In most cases, these optimizations prevent the O(n^2) slowdown that I talked about in the first blog post. However, there are still some times where the slow path is taken:

  • The first launch of an app. In this case the dyld on disk cache is built before the app’s main function is called, but the cache doesn’t get used during that launch.

  • When a looked up conformance is not found. This won't have a result in the dyld on-disk cache and therefore need one of the other caches. In practice I’ve seen this cost only be paid on the first launch, so I think the dyld shared cache must be handling these.

  • The first lookup during a process lifetime on a platform without dyld, and on simulators where the dyld cache is disabled.

My main takeaway from this current state is there are a lot of different paths taken to solve the same problem, and it would be nice if the problem could be solved as few times as possible. It gets tricky to reason about performance with so many different possible states.

So here are some things to consider as alternatives to improve performance:

  • Update the dyld on disk cache to work during first launch. The cache is already built when the app first launches, so it can be used. It's just an implementation convenience in dyld that it doesn’t get used. I know dyld features are outside the scope of this forum, I filed a feedback report(FB11955902) for this during WWDC 23. I have also made a proof of concept of this myself as part of a test branch in ZConform. This uses fishhook to intercept _dyld_find_protocol_conformance_on_disk and redirect it to a cache I build on app launch. Essentially the same as the dyld hash table but available immediately on first launch. I use this in simulators when running UI tests on apps to speed up the test execution time (since the dyld cache is disabled on simulators). This is for my company’s Snapshot Testing feature. Theoretically it could be used in production as well if you’re comfortable including fishhook.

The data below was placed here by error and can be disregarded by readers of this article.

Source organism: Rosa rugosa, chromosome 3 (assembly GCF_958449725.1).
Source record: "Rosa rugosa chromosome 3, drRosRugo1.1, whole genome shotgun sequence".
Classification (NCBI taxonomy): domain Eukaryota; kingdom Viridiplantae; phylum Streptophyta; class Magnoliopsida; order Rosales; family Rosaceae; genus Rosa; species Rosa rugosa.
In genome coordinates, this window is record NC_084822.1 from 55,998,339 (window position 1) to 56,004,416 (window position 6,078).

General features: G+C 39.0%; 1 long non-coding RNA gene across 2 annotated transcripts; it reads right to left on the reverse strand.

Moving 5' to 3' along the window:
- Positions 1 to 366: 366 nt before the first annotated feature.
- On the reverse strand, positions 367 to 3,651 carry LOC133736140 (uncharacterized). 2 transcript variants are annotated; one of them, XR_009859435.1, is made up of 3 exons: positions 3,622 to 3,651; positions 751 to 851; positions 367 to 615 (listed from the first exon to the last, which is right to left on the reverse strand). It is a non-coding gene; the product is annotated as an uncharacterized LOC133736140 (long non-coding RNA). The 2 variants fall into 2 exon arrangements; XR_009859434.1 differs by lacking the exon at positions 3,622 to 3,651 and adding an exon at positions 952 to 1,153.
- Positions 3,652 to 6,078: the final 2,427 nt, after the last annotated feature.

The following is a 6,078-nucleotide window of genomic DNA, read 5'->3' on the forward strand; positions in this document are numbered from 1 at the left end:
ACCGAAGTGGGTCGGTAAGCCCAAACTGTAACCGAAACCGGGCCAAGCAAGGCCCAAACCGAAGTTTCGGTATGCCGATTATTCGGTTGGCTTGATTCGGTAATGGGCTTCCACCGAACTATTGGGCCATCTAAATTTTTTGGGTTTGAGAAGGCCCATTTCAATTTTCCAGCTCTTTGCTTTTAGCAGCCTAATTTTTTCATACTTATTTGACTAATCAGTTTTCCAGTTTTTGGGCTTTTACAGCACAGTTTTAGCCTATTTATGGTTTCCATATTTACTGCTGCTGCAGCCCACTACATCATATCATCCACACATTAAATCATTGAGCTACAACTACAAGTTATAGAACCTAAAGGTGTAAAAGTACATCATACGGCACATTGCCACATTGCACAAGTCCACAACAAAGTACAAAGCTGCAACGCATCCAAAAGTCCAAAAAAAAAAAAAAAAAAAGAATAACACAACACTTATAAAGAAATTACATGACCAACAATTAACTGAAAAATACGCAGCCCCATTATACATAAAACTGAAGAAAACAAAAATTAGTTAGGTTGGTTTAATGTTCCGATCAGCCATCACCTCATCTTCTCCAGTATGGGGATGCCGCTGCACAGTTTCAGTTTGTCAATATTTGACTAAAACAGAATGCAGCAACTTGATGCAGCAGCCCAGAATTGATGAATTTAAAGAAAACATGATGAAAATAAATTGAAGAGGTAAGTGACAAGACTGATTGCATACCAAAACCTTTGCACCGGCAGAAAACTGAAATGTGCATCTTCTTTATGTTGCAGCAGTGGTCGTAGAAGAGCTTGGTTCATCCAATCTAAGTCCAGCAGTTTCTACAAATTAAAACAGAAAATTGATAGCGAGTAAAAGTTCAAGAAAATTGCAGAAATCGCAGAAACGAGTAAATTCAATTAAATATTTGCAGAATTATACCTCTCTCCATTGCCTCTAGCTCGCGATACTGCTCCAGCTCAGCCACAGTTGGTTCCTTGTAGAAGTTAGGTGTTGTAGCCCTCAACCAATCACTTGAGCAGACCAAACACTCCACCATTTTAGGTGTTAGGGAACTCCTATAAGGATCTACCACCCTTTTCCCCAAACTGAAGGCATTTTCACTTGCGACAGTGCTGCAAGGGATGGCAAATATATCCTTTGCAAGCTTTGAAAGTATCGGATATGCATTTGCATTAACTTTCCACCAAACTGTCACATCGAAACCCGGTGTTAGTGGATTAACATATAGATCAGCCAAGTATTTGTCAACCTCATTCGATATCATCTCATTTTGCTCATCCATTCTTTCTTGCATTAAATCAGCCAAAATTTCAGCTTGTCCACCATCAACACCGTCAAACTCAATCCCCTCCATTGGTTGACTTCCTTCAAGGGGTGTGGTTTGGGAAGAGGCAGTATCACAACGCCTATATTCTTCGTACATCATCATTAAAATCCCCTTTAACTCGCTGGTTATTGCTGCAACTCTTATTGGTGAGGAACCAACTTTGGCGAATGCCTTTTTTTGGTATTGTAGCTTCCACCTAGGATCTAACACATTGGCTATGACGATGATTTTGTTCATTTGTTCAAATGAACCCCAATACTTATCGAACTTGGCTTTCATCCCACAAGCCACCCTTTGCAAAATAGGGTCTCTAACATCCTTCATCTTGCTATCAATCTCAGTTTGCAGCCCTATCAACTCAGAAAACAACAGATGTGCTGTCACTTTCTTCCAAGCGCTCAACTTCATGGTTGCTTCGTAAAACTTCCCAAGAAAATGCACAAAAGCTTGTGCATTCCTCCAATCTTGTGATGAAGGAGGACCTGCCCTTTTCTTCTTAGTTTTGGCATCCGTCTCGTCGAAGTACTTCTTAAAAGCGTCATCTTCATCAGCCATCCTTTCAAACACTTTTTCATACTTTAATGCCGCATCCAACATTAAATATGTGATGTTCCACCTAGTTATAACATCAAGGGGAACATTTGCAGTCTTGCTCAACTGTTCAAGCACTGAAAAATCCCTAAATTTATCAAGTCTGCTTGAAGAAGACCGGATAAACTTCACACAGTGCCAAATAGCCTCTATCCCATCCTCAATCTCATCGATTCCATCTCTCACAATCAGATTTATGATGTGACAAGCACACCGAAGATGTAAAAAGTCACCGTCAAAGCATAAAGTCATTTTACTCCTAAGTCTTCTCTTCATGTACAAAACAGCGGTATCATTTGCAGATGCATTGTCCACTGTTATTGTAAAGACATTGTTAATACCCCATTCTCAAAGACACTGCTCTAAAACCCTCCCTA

• Support _dyld_protocol_conformance_result_kind_definitive_failure in the dyld implementation. Right now the dyld cache doesn’t get used if the conformance is not found, but if the cache could prove the conformance is not possible it could speed up this case. I have also implemented some of this in ZConform by supporting a definitive failure if the class has no superclass or if the type is a value type. If you check for a conformance with ZConform and no record is found, the fast path is still taken. However it can be further improved by supporting generic constraints that make conformances not possible. I also have a feedback report for this(FB11954947).

  • Support faster lookups without dyld. I don’t think this is the main motivation for this post because the original use case is an iOS app, but it is one that came up at try! swift for Wasm apps. I think the model used by dyld (the runtime providing a hook to customize protocol lookups) is a convenient way to support these kinds of improvements. Could this hook be generalized for non-dyld platforms to provide their own fast paths? This would allow the performance improvements to be ported outside Apple platforms without anything extra added to the runtime that would be unused on iOS.

So just a few other ideas, overall great to see discussion on this point! I think it’s not fully solved yet and it would be great to tie up these loose ends!